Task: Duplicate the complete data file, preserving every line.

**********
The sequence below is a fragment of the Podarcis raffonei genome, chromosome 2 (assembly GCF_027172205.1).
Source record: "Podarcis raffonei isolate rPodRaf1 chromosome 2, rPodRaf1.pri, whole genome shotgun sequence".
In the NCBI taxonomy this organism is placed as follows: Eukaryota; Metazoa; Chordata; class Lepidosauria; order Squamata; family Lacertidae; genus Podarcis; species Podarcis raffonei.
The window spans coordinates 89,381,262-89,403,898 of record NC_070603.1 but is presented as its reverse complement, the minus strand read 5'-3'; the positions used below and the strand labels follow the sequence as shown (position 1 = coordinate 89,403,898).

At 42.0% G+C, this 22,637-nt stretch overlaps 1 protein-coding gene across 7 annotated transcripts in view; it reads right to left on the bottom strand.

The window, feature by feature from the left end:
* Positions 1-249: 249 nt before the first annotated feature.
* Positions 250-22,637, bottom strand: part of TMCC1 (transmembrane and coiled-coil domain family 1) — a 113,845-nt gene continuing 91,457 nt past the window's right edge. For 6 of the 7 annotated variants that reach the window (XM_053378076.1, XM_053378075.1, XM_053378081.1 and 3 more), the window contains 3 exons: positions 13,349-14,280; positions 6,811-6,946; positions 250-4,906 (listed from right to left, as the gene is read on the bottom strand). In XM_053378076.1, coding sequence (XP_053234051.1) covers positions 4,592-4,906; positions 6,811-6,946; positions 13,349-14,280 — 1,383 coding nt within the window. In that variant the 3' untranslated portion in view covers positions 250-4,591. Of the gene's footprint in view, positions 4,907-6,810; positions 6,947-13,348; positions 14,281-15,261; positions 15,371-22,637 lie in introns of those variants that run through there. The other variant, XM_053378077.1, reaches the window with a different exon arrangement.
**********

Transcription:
The sequence below is a fragment of the Podarcis raffonei genome, chromosome 2 (assembly GCF_027172205.1).
Source record: "Podarcis raffonei isolate rPodRaf1 chromosome 2, rPodRaf1.pri, whole genome shotgun sequence".
In the NCBI taxonomy this organism is placed as follows: Eukaryota; Metazoa; Chordata; class Lepidosauria; order Squamata; family Lacertidae; genus Podarcis; species Podarcis raffonei.
The window spans coordinates 89,381,262-89,403,898 of record NC_070603.1 but is presented as its reverse complement, the minus strand read 5'-3'; the positions used below and the strand labels follow the sequence as shown (position 1 = coordinate 89,403,898).

At 42.0% G+C, this 22,637-nt stretch overlaps 1 protein-coding gene across 7 annotated transcripts in view; it reads right to left on the bottom strand.

The window, feature by feature from the left end:
* Positions 1-249: 249 nt before the first annotated feature.
* Positions 250-22,637, bottom strand: part of TMCC1 (transmembrane and coiled-coil domain family 1) — a 113,845-nt gene continuing 91,457 nt past the window's right edge. For 6 of the 7 annotated variants that reach the window (XM_053378076.1, XM_053378075.1, XM_053378081.1 and 3 more), the window contains 3 exons: positions 13,349-14,280; positions 6,811-6,946; positions 250-4,906 (listed from right to left, as the gene is read on the bottom strand). In XM_053378076.1, coding sequence (XP_053234051.1) covers positions 4,592-4,906; positions 6,811-6,946; positions 13,349-14,280 — 1,383 coding nt within the window. In that variant the 3' untranslated portion in view covers positions 250-4,591. Of the gene's footprint in view, positions 4,907-6,810; positions 6,947-13,348; positions 14,281-15,261; positions 15,371-22,637 lie in introns of those variants that run through there. The other variant, XM_053378077.1, reaches the window with a different exon arrangement.